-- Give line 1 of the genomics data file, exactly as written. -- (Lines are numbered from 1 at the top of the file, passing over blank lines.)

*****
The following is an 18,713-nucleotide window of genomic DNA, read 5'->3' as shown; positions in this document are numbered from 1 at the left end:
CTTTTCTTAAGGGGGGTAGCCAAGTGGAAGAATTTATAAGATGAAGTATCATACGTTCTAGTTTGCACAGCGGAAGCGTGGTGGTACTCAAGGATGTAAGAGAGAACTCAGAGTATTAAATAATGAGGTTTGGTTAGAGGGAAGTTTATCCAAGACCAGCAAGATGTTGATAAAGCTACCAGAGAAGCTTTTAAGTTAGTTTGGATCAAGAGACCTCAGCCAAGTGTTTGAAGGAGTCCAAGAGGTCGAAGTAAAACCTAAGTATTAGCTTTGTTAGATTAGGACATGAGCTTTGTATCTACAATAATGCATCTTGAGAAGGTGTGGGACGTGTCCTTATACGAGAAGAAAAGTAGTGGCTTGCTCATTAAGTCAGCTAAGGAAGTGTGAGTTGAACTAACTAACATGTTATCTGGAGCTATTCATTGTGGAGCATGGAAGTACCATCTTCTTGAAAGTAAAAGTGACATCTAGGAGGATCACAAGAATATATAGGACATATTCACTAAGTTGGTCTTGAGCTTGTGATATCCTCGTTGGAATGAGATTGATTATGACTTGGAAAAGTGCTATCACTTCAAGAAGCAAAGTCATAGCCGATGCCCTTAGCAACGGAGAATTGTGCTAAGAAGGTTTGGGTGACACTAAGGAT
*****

The following is an 18,713-nucleotide window of genomic DNA, read 5'->3' as shown; positions in this document are numbered from 1 at the left end: